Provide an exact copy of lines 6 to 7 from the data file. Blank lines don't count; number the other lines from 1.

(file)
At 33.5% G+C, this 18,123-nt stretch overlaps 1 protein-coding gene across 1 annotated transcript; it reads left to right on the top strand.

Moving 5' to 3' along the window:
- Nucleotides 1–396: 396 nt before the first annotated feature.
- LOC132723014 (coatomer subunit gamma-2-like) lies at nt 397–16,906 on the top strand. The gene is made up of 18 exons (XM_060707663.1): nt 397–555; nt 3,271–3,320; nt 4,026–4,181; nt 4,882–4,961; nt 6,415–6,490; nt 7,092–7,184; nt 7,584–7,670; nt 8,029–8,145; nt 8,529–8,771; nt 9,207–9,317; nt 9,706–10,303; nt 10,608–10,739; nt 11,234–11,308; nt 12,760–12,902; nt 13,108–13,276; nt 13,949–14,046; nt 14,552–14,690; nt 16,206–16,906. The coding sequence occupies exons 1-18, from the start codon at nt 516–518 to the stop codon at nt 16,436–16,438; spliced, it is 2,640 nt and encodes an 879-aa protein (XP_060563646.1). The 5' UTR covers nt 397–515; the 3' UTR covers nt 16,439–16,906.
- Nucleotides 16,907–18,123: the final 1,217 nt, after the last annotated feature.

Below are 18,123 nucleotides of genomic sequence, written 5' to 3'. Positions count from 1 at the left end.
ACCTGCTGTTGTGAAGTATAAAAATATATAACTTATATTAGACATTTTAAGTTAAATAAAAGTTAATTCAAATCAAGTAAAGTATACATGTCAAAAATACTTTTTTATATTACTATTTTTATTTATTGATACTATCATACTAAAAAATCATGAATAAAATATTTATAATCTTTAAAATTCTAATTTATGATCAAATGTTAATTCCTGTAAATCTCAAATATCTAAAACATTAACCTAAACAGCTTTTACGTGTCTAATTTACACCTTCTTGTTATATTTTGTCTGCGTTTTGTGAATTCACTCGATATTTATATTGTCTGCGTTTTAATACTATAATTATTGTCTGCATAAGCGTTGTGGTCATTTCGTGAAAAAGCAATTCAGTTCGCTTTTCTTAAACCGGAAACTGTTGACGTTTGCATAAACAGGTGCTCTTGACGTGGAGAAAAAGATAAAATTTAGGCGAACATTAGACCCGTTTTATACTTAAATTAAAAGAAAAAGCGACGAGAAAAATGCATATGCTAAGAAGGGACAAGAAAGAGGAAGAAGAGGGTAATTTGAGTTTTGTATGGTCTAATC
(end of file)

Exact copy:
Below are 18,123 nucleotides of genomic sequence, written 5' to 3'. Positions count from 1 at the left end.
ACCTGCTGTTGTGAAGTATAAAAATATATAACTTATATTAGACATTTTAAGTTAAATAAAAGTTAATTCAAATCAAGTAAAGTATACATGTCAAAAATACTTTTTTATATTACTATTTTTATTTATTGATACTATCATACTAAAAAATCATGAATAAAATATTTATAATCTTTAAAATTCTAATTTATGATCAAATGTTAATTCCTGTAAATCTCAAATATCTAAAACATTAACCTAAACAGCTTTTACGTGTCTAATTTACACCTTCTTGTTATATTTTGTCTGCGTTTTGTGAATTCACTCGATATTTATATTGTCTGCGTTTTAATACTATAATTATTGTCTGCATAAGCGTTGTGGTCATTTCGTGAAAAAGCAATTCAGTTCGCTTTTCTTAAACCGGAAACTGTTGACGTTTGCATAAACAGGTGCTCTTGACGTGGAGAAAAAGATAAAATTTAGGCGAACATTAGACCCGTTTTATACTTAAATTAAAAGAAAAAGCGACGAGAAAAATGCATATGCTAAGAAGGGACAAGAAAGAGGAAGAAGAGGGTAATTTGAGTTTTGTATGGTCTAATC